In this time of social distancing and increased separation among people, one group of skiers is meeting up and continuing to strengthen the bond between themselves. The U.S Nordic Olympic Women (US NOW) are not letting the cancellation of this year’s planned reunion in Minneapolis stop them from connecting and celebrating the shared experiences and achievements of American female skiers. In place of reuniting during a brunch the morning of the Minneapolis World Cup, the group will meet virtually in the coming week through the Zoom platform. In addition to communicating with each other, the virtual meeting will include the presentation of the group’s very special Gold Rush Award.
Last March, at the group’s first reunion during the Quebec City World Cup weekend, the Inga Award was presented to Rosie Brennan for her courage and determination in coming back from mononucleosis to achieving her best international race season to date. Since then, the award has been given a new moniker: The Gold Rush Award. Founding members of US NOW decided to make this change to honor American ski heroines of both the past and present, rather than the Norwegian mother of baby prince Haakon of Birkiebeiner fame.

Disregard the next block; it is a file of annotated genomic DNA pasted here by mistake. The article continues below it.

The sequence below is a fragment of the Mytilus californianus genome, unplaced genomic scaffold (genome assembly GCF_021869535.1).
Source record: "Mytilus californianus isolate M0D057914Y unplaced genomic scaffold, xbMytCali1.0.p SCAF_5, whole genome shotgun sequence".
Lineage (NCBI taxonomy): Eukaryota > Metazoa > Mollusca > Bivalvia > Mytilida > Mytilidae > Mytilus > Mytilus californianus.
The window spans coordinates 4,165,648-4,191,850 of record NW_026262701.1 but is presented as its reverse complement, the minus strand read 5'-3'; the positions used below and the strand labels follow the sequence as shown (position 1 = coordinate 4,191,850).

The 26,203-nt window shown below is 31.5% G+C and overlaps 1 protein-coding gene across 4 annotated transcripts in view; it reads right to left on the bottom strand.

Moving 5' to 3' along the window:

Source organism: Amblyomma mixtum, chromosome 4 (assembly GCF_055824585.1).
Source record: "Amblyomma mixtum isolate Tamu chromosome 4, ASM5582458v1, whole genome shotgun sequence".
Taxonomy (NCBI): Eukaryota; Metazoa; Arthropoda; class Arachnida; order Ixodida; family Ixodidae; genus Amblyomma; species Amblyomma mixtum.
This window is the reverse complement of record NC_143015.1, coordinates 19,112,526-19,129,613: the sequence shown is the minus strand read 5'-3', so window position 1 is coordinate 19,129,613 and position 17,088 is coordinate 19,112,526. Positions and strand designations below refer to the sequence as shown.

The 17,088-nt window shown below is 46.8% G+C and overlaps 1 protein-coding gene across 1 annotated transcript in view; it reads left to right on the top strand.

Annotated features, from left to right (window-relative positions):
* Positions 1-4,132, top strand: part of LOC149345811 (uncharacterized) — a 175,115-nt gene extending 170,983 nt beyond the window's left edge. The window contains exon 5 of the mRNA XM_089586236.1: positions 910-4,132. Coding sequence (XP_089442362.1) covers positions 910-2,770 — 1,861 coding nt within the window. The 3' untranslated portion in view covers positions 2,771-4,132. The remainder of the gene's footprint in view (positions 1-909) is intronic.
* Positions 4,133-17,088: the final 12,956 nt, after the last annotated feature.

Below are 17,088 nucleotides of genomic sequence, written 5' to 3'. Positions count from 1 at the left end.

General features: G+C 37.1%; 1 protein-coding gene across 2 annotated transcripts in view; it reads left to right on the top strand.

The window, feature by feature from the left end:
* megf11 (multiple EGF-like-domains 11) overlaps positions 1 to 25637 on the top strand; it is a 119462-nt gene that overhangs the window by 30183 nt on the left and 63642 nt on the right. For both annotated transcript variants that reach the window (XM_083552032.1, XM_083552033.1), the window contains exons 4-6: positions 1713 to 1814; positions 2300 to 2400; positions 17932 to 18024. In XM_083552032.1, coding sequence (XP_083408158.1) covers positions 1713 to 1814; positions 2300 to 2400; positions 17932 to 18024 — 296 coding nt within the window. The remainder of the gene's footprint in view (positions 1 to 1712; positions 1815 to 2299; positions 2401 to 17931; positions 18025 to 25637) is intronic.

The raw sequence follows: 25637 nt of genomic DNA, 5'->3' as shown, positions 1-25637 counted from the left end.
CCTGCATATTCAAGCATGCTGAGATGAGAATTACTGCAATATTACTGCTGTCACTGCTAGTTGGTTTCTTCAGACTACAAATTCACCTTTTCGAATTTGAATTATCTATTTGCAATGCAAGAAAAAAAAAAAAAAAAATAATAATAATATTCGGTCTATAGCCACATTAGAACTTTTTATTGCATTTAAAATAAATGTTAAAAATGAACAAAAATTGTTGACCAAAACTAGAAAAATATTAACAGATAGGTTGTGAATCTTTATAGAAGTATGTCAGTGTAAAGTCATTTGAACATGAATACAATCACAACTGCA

Researching early women’s skiing in the US revealed that in the High Sierra during the Gold Rush era, women skied cross country for long distances, had races and were highly regarded for their skiing skills. The US NOW members pursued gold of a different sort in their quest to stand atop an Olympic podium. This goal was finally achieved at the 2018 Olympics in Pyeongchang, where Kikkan Randall and Jessie Diggins earned the Gold Medal in the Team Sprint.
A unique watercolor picture, depicting the qualities of grit and grace in women’s cross country skiing from a long past era to today, was created by artist Andy Rogers of Alaska. Copies of this painting will be given to this year’s recipients, while the original will land in the U.S. Ski Team’s Center of Excellence in Park City, Utah.
There are currently fifty-three U.S. Nordic Olympic Women who represented our country in the ultimate of international sporting competitions, the Olympic Games, from the first team sent in 1972, to the 2018 team. The use of today’s technology will allow for a memorable gathering this spring and a celebration of the continuing spirit of American cross country skiing and of its female superstars.